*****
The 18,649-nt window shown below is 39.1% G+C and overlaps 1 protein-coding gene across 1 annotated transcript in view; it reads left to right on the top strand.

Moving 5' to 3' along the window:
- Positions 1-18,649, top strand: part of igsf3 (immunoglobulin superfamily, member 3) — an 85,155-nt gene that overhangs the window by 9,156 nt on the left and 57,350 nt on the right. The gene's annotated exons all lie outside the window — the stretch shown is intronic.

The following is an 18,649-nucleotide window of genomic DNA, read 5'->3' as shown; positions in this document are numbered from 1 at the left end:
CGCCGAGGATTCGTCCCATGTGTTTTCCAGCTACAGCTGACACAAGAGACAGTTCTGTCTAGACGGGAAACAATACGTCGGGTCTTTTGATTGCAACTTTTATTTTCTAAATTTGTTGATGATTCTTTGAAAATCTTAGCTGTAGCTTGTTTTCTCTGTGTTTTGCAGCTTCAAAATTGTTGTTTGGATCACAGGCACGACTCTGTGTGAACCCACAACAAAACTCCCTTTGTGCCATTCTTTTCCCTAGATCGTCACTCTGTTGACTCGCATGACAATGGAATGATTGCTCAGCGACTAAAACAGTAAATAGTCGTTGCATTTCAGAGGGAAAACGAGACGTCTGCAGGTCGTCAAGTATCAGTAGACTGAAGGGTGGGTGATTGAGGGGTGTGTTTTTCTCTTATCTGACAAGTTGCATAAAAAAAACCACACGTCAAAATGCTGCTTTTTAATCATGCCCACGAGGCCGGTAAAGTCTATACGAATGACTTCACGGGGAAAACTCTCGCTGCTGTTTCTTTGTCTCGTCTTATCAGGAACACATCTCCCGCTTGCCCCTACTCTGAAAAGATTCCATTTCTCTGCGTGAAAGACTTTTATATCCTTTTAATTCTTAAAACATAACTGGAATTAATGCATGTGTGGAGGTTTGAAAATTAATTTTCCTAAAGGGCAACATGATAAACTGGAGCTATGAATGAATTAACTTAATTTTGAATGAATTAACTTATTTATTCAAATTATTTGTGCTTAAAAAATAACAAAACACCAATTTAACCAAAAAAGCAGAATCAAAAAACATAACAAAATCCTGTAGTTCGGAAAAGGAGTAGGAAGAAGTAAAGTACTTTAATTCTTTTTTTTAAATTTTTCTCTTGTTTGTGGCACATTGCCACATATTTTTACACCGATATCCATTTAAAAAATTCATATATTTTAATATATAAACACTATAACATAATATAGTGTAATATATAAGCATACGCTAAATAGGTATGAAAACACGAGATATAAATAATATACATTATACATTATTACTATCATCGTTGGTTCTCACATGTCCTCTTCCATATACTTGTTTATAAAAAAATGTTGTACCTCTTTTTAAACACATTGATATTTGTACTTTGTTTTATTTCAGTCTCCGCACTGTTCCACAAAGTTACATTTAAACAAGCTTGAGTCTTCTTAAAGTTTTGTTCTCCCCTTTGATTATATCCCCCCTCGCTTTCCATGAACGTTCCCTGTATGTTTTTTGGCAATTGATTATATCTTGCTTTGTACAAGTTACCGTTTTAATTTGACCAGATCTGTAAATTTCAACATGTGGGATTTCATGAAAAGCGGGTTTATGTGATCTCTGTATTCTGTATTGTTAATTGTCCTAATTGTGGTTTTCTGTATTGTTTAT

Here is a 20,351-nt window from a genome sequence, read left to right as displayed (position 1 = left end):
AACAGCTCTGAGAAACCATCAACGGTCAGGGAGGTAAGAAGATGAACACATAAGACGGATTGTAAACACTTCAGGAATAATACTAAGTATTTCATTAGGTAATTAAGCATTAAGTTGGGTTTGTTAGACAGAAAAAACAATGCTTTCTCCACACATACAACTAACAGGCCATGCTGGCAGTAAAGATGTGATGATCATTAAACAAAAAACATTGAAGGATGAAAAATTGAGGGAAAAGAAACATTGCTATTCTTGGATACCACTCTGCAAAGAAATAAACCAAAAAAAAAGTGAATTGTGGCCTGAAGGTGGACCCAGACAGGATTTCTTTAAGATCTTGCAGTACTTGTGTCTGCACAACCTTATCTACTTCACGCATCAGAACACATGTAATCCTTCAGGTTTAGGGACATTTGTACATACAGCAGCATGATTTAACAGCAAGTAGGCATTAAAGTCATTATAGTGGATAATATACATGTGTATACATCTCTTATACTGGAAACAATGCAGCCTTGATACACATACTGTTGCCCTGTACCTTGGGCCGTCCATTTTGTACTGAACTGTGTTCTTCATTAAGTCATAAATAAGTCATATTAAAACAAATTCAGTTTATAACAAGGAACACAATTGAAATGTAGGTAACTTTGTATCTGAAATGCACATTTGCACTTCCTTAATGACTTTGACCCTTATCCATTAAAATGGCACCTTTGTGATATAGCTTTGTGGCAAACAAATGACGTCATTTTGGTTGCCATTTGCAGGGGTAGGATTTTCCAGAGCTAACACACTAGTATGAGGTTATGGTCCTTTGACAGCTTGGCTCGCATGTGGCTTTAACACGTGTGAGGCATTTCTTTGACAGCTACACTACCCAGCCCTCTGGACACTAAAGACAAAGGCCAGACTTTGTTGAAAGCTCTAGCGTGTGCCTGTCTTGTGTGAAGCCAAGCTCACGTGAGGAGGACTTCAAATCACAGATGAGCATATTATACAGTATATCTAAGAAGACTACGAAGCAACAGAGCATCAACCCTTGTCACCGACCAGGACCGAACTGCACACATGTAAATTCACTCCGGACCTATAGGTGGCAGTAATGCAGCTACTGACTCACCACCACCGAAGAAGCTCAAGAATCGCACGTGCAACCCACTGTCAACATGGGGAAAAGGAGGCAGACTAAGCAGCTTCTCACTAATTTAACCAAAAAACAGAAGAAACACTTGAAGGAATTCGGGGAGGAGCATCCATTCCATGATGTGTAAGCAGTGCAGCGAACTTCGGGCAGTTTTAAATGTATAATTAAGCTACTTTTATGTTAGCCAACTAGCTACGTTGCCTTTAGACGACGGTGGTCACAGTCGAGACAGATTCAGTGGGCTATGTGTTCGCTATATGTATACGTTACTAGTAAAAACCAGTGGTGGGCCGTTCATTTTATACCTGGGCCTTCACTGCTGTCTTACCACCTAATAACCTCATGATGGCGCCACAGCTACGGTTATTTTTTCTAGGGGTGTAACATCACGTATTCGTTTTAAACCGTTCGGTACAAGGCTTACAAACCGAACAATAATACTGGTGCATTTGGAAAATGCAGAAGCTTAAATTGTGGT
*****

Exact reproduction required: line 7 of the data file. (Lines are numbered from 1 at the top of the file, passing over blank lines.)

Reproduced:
AACAGCTCTGAGAAACCATCAACGGTCAGGGAGGTAAGAAGATGAACACATAAGACGGATTGTAAACACTTCAGGAATAATACTAAGTATTTCATTAGGTAATTAAGCATTAAGTTGGGTTTGTTAGACAGAAAAAACAATGCTTTCTCCACACATACAACTAACAGGCCATGCTGGCAGTAAAGATGTGATGATCATTAAACAAAAAACATTGAAGGATGAAAAATTGAGGGAAAAGAAACATTGCTATTCTTGGATACCACTCTGCAAAGAAATAAACCAAAAAAAAAGTGAATTGTGGCCTGAAGGTGGACCCAGACAGGATTTCTTTAAGATCTTGCAGTACTTGTGTCTGCACAACCTTATCTACTTCACGCATCAGAACACATGTAATCCTTCAGGTTTAGGGACATTTGTACATACAGCAGCATGATTTAACAGCAAGTAGGCATTAAAGTCATTATAGTGGATAATATACATGTGTATACATCTCTTATACTGGAAACAATGCAGCCTTGATACACATACTGTTGCCCTGTACCTTGGGCCGTCCATTTTGTACTGAACTGTGTTCTTCATTAAGTCATAAATAAGTCATATTAAAACAAATTCAGTTTATAACAAGGAACACAATTGAAATGTAGGTAACTTTGTATCTGAAATGCACATTTGCACTTCCTTAATGACTTTGACCCTTATCCATTAAAATGGCACCTTTGTGATATAGCTTTGTGGCAAACAAATGACGTCATTTTGGTTGCCATTTGCAGGGGTAGGATTTTCCAGAGCTAACACACTAGTATGAGGTTATGGTCCTTTGACAGCTTGGCTCGCATGTGGCTTTAACACGTGTGAGGCATTTCTTTGACAGCTACACTACCCAGCCCTCTGGACACTAAAGACAAAGGCCAGACTTTGTTGAAAGCTCTAGCGTGTGCCTGTCTTGTGTGAAGCCAAGCTCACGTGAGGAGGACTTCAAATCACAGATGAGCATATTATACAGTATATCTAAGAAGACTACGAAGCAACAGAGCATCAACCCTTGTCACCGACCAGGACCGAACTGCACACATGTAAATTCACTCCGGACCTATAGGTGGCAGTAATGCAGCTACTGACTCACCACCACCGAAGAAGCTCAAGAATCGCACGTGCAACCCACTGTCAACATGGGGAAAAGGAGGCAGACTAAGCAGCTTCTCACTAATTTAACCAAAAAACAGAAGAAACACTTGAAGGAATTCGGGGAGGAGCATCCATTCCATGATGTGTAAGCAGTGCAGCGAACTTCGGGCAGTTTTAAATGTATAATTAAGCTACTTTTATGTTAGCCAACTAGCTACGTTGCCTTTAGACGACGGTGGTCACAGTCGAGACAGATTCAGTGGGCTATGTGTTCGCTATATGTATACGTTACTAGTAAAAACCAGTGGTGGGCCGTTCATTTTATACCTGGGCCTTCACTGCTGTCTTACCACCTAATAACCTCATGATGGCGCCACAGCTACGGTTATTTTTTCTAGGGGTGTAACATCACGTATTCGTTTTAAACCGTTCGGTACAAGGCTTACAAACCGAACAATAATACTGGTGCATTTGGAAAATGCAGAAGCTTAAATTGTGGT